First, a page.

As far as entrepreneurs go, Adam Ludwin is nothing if not a self-aware one. His own description of his new app, Albumatic, began as only a pitch from a seasoned VC-turned-entrepreneur could.
“It’s a photo sharing app.” he said, rolling his eyes and nodding his head dismissively. “Yeah, yeah, I know, I know.”
“Now, let me tell you why I think this’ll actually work.”
He walked me through the genesis of the app — a moment when he and some friends realized they had no sensible way of sharing photos from a particular event among themselves. Where most excited entrepreneurs might take an idea and immediately begin building it, he instead went to the App Store. He tested each of the many group photo sharing apps in the store to figure out why none of them had taken off. Armed with that info, he set out to build Albumatic, which launches on iOS today.
He co-founded the app with Devon Gundry, the person behind SoulPancake. He remains at RRE Ventures, where he’s worked as a dealmaking principal for 2.5 the past years. There’s he’s backed companies like HowAboutWe, Vine, Paperless Post, Moda Operandi and StellaService.
Of Albumatic’s 100 beta testers, the majority are daily active users, Ludwin says. The beauty, he says, is in the photo sharing app’s constraints. Once you create an album, others can join and add their photos to it. But they can’t join if they’re not physically in the same area as the creator — they have to “watch,” which is the app’s version of subscribing. It’s something you’d do if your friends are all out somewhere but you couldn’t make it. Further, the albums become inactive after a day, meaning new photos or members can’t be added.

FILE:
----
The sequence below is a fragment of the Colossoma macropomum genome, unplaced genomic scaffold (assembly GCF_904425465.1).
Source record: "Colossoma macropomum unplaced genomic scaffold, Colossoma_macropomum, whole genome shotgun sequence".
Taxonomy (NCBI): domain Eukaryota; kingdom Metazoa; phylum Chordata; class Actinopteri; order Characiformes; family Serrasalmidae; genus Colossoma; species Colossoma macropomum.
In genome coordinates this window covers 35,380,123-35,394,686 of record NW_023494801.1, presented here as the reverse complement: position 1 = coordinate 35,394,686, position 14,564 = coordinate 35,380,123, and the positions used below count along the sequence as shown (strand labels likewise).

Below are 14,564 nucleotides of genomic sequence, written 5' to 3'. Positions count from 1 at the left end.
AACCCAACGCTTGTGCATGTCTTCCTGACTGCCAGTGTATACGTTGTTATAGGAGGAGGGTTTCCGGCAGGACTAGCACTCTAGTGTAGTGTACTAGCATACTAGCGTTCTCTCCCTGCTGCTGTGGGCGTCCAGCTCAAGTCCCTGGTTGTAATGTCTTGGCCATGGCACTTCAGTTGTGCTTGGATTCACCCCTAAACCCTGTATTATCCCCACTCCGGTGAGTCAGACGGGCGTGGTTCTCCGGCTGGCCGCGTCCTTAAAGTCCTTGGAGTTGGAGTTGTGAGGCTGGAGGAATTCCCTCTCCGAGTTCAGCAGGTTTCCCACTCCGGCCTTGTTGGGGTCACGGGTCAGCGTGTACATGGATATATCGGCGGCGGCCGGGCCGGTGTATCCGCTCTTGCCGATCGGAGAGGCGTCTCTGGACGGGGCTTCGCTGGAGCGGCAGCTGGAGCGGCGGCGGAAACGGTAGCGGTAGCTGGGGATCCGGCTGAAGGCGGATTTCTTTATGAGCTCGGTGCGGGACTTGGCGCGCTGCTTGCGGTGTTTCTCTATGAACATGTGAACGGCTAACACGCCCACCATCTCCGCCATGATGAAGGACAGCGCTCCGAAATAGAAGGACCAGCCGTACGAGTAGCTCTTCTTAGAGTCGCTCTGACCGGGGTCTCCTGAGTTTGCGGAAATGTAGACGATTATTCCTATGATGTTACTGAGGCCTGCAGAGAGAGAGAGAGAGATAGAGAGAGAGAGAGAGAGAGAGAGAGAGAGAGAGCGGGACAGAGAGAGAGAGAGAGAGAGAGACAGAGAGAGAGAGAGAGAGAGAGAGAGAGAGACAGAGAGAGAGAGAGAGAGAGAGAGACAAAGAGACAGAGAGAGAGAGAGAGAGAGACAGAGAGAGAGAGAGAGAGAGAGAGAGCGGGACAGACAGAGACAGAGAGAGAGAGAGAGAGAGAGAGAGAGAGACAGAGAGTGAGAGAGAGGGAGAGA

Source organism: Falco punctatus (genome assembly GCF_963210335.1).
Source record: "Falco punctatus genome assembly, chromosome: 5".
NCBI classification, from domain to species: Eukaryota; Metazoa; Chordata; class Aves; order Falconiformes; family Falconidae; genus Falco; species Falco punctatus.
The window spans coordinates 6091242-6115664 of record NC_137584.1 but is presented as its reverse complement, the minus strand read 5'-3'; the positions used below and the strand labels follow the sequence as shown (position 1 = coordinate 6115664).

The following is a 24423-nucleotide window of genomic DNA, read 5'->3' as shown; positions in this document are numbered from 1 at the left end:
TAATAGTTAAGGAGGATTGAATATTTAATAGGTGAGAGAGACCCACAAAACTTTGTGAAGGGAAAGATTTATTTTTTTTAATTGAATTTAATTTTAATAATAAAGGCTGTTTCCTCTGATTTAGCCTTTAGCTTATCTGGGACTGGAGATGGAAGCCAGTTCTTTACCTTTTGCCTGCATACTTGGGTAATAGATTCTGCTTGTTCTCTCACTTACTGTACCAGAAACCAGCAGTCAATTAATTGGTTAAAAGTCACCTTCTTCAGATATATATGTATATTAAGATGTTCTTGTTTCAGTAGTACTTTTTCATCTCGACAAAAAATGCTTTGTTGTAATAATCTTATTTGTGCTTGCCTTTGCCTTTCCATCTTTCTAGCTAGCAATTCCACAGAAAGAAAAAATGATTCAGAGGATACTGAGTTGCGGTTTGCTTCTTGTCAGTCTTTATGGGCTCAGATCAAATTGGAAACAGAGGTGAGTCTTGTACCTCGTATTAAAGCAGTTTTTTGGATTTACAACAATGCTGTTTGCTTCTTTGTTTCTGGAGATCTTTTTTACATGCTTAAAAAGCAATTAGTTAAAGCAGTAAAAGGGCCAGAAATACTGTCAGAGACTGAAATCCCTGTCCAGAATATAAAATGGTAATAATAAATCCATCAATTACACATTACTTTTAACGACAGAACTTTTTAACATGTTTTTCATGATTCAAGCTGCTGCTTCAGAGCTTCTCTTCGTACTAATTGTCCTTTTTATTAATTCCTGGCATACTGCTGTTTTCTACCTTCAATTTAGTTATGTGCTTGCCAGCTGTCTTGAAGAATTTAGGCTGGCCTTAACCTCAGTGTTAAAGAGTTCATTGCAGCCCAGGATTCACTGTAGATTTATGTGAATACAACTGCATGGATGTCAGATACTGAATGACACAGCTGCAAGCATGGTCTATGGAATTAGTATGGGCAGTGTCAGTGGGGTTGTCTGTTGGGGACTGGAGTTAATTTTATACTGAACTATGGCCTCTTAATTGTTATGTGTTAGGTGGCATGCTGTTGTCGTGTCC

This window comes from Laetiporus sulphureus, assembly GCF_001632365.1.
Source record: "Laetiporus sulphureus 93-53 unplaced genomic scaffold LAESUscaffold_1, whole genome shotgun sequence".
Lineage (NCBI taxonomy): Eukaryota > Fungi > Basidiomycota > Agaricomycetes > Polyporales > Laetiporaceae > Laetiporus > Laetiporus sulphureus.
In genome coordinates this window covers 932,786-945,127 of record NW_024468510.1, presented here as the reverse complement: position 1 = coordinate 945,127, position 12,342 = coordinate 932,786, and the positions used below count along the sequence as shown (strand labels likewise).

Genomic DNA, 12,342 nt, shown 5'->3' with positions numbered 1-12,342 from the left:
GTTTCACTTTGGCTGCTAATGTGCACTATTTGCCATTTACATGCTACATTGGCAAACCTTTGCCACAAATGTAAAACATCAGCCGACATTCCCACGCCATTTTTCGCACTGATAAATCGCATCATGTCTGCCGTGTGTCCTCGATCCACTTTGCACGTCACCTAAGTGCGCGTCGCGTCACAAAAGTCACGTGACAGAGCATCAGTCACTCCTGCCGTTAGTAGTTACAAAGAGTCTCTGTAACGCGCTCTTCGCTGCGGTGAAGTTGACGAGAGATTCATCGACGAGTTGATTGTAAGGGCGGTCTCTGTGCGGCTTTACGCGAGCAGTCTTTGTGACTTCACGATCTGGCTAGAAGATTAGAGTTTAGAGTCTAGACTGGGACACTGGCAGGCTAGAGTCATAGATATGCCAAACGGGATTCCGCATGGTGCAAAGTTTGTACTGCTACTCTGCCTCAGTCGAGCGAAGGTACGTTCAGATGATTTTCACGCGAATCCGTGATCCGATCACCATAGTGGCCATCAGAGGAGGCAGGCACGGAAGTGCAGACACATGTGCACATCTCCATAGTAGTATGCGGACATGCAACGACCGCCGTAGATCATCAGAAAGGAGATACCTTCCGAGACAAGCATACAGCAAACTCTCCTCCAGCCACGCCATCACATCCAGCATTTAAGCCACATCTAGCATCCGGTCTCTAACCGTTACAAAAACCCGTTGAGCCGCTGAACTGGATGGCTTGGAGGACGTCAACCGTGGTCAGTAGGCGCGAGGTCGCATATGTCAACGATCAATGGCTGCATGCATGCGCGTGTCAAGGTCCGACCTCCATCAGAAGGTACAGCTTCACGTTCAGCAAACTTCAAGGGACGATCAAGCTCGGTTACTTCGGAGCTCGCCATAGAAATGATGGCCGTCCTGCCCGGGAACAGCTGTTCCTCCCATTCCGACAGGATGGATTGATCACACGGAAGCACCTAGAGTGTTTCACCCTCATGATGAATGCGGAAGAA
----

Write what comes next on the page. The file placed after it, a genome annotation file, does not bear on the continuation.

The constraints are meant to place the albums in what Ludwin called a Venn diagram of “friends, nearby, and now.” This is a trifecta of relevance for photos. He’s not worried about precious filters or ways to make the photos beautiful, he wants people to be able to share all their memories in one place.
One thing he learned from the other photo sharing apps is that users aren’t as concerned about privacy as they are about who they’re sharing with. Most peoples’ photos are public on Instagram; they’re not as concerned about privacy there as they are on Facebook. Ludwin postulates that people share less on Facebook than they had before, because their Facebook friends are no longer their real friends — they’re people from high school, or distant cousins. People like Instagram because it’s a clean slate for friends. If photo sharing is the most engaging part of Facebook, than a mobile app allowing that to be done in specific groups could be the way forward. At least, that’s the plan.
With it’s joining and watching options, along with constraints that limit each album to a single event, Albumatic aims to be “social without being weird,” Ludwin says.